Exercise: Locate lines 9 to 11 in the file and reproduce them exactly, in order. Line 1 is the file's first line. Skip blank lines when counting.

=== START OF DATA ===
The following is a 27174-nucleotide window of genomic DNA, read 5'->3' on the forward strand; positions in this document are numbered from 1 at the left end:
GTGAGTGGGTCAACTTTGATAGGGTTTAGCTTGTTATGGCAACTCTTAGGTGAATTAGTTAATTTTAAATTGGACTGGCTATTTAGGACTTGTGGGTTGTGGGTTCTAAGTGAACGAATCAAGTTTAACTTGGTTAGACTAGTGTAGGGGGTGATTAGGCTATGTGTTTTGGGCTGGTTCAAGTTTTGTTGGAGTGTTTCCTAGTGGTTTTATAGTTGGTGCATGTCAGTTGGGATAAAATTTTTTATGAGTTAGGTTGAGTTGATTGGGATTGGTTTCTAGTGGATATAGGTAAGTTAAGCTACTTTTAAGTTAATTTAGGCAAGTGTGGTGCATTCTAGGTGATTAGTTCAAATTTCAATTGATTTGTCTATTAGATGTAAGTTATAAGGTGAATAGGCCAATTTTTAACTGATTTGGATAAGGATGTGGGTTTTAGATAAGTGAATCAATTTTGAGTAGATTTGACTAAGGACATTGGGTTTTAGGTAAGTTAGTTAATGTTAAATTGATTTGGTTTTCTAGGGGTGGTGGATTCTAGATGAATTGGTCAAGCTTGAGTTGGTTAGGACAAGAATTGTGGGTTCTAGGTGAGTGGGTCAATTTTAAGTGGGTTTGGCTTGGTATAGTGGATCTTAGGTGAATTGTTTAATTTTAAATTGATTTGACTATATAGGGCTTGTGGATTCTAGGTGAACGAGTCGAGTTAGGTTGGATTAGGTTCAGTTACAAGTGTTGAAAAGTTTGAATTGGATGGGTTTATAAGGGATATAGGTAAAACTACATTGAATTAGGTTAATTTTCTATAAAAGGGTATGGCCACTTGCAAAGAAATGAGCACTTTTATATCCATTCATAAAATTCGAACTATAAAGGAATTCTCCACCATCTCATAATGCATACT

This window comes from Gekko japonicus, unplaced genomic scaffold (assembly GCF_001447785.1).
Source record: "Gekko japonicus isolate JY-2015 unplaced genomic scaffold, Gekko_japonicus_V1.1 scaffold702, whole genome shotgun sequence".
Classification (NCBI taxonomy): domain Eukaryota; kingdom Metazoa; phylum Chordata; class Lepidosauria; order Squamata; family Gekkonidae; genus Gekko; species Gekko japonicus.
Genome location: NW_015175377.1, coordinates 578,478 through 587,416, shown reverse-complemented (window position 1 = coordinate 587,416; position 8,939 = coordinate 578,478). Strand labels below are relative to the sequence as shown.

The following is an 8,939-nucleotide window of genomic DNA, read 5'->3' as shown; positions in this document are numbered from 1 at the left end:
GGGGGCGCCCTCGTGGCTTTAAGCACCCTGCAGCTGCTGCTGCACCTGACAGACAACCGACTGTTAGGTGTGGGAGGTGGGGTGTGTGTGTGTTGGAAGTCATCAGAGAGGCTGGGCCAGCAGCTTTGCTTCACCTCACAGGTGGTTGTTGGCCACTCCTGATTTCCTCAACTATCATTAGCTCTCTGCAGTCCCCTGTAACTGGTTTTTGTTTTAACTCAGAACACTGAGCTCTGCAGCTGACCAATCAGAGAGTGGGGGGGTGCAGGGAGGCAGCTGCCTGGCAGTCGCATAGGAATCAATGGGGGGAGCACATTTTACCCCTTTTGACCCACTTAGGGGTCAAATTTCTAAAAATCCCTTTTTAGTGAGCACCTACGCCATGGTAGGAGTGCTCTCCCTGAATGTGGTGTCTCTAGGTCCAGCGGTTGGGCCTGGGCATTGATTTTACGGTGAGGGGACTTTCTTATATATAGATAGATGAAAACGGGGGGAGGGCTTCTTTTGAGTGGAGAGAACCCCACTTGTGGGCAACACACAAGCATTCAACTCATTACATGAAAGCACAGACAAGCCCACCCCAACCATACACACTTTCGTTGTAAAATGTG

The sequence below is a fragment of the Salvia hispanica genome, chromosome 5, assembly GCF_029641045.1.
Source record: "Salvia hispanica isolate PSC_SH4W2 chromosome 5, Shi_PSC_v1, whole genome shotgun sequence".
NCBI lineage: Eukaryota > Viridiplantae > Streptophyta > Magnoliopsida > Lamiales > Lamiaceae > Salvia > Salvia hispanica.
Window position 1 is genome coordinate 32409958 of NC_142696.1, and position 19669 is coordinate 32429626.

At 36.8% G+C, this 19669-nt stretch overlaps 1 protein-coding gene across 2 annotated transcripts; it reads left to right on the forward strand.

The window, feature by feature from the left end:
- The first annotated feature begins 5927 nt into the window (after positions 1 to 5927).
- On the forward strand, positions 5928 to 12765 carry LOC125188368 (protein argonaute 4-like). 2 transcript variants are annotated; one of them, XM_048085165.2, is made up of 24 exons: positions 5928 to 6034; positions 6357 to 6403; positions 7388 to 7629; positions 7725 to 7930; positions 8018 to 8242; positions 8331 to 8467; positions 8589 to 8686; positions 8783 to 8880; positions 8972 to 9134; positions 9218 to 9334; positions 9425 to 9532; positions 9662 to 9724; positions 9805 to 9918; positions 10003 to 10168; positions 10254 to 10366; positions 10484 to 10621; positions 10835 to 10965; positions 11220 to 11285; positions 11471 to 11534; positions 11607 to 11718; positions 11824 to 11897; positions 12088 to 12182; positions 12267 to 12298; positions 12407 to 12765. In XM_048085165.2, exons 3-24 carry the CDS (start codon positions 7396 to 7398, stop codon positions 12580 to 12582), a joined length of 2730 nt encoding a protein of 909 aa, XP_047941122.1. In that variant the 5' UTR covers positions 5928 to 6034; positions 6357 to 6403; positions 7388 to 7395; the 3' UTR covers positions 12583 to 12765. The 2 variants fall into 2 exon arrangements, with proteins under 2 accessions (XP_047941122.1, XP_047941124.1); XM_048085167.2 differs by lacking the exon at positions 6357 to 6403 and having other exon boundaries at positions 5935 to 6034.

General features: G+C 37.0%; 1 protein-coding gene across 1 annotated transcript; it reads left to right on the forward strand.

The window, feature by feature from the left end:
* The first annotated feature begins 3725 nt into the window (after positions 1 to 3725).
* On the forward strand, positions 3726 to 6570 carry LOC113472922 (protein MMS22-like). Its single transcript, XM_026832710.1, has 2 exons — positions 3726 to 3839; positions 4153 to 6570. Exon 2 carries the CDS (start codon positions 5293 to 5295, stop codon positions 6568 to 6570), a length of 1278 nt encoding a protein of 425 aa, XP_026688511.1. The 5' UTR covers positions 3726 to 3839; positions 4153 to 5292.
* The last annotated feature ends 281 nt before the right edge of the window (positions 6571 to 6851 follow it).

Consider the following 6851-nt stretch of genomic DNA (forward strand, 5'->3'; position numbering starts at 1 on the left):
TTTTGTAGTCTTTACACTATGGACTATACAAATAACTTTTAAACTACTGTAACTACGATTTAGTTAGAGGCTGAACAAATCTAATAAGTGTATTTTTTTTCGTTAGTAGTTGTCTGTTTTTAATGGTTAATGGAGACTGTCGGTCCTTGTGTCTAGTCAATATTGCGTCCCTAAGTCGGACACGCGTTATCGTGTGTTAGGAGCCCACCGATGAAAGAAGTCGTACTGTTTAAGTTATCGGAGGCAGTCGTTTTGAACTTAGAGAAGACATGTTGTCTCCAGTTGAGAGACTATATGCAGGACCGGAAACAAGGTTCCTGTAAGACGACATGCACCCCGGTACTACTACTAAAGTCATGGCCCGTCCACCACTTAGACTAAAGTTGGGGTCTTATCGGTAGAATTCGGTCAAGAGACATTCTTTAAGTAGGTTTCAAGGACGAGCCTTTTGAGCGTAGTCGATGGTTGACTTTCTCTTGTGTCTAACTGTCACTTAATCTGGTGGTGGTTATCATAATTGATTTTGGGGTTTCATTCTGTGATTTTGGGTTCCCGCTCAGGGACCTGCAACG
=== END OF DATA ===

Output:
The sequence below is a fragment of the Salvia hispanica genome, chromosome 5, assembly GCF_029641045.1.
Source record: "Salvia hispanica isolate PSC_SH4W2 chromosome 5, Shi_PSC_v1, whole genome shotgun sequence".
NCBI lineage: Eukaryota > Viridiplantae > Streptophyta > Magnoliopsida > Lamiales > Lamiaceae > Salvia > Salvia hispanica.